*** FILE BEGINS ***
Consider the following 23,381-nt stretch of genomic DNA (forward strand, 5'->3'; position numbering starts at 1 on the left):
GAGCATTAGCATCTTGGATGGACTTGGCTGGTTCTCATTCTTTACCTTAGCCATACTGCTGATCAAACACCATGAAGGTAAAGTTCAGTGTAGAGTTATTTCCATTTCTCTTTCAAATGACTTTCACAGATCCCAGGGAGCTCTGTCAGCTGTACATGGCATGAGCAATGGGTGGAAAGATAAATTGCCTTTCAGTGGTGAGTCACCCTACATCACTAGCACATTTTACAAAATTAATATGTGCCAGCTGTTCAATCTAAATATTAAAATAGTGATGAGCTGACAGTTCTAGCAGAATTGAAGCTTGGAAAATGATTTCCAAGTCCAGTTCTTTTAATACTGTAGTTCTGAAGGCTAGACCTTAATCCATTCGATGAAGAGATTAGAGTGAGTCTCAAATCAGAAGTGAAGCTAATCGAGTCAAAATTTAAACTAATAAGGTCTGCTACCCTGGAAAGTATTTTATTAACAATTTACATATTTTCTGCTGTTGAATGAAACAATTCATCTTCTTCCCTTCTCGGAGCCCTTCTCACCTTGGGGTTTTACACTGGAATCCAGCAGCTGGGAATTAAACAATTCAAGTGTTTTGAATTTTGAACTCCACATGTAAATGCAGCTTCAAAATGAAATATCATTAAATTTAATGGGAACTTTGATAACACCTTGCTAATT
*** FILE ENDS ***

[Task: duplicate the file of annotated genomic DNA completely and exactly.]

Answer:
Consider the following 23,381-nt stretch of genomic DNA (forward strand, 5'->3'; position numbering starts at 1 on the left):
GAGCATTAGCATCTTGGATGGACTTGGCTGGTTCTCATTCTTTACCTTAGCCATACTGCTGATCAAACACCATGAAGGTAAAGTTCAGTGTAGAGTTATTTCCATTTCTCTTTCAAATGACTTTCACAGATCCCAGGGAGCTCTGTCAGCTGTACATGGCATGAGCAATGGGTGGAAAGATAAATTGCCTTTCAGTGGTGAGTCACCCTACATCACTAGCACATTTTACAAAATTAATATGTGCCAGCTGTTCAATCTAAATATTAAAATAGTGATGAGCTGACAGTTCTAGCAGAATTGAAGCTTGGAAAATGATTTCCAAGTCCAGTTCTTTTAATACTGTAGTTCTGAAGGCTAGACCTTAATCCATTCGATGAAGAGATTAGAGTGAGTCTCAAATCAGAAGTGAAGCTAATCGAGTCAAAATTTAAACTAATAAGGTCTGCTACCCTGGAAAGTATTTTATTAACAATTTACATATTTTCTGCTGTTGAATGAAACAATTCATCTTCTTCCCTTCTCGGAGCCCTTCTCACCTTGGGGTTTTACACTGGAATCCAGCAGCTGGGAATTAAACAATTCAAGTGTTTTGAATTTTGAACTCCACATGTAAATGCAGCTTCAAAATGAAATATCATTAAATTTAATGGGAACTTTGATAACACCTTGCTAATT